When your twenty-something son takes up fly fishing—at the cost of all other interests—there is bound to be some concern as a parent. This new fishing obsession was interfering with his college education, and baseball pursuits, not to mention preventing him from finding a summer job to help pay his way in the world. This interest seemed to come out of left field. Sure, we went camping and fishing as a family (when his sports seasons allowed), but this had become a rare thing in recent years as the demands of playing on more competitive sports teams grew. So, what was fueling this new passion, and was it just a passing phase? Would he come to realize that fishing is generally a “hobby” for most people and return to more traditional thinking about “life?” No. Not at all.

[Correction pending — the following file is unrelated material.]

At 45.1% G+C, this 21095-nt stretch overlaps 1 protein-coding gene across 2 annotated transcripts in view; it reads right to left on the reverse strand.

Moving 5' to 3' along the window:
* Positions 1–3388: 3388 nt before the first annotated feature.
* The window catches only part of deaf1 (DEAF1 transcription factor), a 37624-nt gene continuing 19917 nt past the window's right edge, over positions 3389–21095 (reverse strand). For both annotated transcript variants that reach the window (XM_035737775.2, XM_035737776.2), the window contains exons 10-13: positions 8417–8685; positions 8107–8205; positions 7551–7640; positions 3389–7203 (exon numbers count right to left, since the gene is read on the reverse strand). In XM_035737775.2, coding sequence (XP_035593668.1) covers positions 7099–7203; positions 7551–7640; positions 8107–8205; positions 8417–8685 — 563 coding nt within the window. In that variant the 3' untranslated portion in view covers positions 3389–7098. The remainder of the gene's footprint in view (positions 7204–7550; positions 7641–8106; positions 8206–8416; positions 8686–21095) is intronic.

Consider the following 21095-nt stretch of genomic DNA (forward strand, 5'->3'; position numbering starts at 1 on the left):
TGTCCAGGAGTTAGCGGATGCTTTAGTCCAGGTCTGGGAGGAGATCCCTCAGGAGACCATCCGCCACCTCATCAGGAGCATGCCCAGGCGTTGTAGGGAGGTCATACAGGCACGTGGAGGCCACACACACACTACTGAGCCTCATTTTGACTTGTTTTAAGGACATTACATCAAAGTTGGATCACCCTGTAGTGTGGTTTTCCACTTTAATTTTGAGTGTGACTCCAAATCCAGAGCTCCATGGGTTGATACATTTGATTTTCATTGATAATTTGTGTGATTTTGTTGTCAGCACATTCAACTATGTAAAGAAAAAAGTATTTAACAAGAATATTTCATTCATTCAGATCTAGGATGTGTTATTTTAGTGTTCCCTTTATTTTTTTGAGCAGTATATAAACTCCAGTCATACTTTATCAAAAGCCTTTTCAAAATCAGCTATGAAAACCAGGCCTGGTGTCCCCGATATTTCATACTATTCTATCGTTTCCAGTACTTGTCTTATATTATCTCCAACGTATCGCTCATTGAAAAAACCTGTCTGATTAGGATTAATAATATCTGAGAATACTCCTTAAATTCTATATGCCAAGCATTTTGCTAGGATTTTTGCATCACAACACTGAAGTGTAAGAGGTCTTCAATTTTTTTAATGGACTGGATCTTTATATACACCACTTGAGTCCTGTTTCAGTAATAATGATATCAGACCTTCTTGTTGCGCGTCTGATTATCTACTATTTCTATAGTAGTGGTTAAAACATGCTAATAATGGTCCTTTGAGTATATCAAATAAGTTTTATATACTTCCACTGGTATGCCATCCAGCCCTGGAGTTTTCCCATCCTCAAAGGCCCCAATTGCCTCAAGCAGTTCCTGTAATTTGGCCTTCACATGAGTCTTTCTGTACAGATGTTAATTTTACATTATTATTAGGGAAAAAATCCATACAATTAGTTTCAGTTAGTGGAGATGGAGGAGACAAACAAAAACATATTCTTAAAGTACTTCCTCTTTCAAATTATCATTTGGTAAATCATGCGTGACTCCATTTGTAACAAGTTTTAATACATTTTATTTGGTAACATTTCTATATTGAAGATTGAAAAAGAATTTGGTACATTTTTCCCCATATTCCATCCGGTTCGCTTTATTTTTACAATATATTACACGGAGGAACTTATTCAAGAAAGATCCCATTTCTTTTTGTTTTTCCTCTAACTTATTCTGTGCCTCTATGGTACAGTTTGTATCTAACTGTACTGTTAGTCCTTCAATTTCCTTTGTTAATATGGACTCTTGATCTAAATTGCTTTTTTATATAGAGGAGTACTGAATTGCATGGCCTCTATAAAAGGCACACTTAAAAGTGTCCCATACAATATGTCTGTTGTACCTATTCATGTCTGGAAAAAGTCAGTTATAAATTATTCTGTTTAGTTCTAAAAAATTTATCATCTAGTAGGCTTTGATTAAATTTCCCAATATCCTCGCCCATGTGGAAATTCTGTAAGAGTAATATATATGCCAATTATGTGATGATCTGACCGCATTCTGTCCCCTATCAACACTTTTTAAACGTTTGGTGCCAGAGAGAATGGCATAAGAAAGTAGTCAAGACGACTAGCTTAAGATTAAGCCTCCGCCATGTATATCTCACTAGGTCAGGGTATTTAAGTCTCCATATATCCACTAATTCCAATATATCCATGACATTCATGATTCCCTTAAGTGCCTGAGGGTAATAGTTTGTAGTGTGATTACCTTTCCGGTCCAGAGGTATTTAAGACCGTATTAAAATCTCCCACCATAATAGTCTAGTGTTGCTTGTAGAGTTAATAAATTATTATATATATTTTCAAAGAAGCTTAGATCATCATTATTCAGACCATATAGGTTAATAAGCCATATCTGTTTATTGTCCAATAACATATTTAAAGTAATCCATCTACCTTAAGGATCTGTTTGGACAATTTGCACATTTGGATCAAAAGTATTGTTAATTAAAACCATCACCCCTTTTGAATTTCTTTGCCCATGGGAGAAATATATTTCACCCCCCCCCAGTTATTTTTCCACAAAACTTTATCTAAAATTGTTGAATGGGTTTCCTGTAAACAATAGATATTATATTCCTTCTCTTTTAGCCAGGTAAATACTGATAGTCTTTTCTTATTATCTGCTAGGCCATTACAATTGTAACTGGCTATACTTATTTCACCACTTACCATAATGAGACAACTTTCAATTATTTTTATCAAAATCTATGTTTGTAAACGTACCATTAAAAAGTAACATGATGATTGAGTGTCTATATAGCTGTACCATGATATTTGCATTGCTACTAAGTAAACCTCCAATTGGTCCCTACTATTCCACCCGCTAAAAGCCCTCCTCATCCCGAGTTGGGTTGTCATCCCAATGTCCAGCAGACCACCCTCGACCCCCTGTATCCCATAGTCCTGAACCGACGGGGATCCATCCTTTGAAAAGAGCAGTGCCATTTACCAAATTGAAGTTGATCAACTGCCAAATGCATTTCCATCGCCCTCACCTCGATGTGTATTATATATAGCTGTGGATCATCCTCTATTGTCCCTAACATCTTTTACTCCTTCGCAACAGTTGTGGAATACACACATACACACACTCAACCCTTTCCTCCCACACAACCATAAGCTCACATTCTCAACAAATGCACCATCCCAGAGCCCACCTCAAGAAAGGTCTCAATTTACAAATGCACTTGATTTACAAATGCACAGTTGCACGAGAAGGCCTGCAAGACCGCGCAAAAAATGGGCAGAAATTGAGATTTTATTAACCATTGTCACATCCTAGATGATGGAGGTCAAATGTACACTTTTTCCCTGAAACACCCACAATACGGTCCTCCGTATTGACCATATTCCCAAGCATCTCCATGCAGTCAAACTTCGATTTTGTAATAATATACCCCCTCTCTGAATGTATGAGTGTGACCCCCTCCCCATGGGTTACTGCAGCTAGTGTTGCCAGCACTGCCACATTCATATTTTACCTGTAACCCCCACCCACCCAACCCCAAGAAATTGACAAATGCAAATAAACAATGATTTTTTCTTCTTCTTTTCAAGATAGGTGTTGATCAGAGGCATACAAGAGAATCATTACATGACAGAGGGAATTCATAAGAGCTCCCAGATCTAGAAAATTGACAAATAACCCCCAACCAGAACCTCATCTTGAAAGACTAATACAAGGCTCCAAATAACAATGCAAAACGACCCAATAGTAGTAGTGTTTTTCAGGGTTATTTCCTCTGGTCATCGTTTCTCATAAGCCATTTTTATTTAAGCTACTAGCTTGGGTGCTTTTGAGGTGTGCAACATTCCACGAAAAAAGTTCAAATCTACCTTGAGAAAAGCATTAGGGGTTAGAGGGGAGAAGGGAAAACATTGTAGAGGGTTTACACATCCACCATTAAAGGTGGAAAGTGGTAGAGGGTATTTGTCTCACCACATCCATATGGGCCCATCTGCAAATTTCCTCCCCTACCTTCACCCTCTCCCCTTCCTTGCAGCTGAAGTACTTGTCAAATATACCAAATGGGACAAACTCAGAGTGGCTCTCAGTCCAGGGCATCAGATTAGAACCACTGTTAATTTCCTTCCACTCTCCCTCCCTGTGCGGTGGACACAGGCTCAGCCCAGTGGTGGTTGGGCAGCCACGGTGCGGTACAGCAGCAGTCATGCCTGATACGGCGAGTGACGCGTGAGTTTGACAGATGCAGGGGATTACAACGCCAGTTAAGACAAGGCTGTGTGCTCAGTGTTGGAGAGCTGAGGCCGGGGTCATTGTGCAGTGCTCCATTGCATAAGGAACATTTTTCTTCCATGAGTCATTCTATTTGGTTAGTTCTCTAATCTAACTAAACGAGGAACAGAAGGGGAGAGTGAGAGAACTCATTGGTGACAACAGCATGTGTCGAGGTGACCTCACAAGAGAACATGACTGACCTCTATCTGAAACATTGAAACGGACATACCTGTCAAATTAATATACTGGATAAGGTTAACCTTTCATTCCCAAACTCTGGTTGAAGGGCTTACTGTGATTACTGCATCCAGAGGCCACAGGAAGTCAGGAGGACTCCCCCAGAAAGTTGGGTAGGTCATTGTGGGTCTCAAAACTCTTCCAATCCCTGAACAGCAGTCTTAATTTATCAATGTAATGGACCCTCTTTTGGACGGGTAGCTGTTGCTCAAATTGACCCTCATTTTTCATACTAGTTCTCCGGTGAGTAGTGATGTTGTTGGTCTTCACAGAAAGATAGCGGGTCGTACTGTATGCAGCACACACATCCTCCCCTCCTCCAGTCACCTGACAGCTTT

It quickly became clear that this was not a passing phase; his interest in fly fishing continued to flourish and consume him.

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Photo by Linda Galambos

As concerned parents, we worried about our son making it in life, that is, being a contributing member of society with relative success and happiness, not to mention paying his way, we recalibrated our thinking and switched from feeling discouraged over his college interruption to asking if this kid could actually make a living fishing. He was, after all, forsaking every other aspect of his life for the sake of throwing flies. 

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Photo by Linda Galambos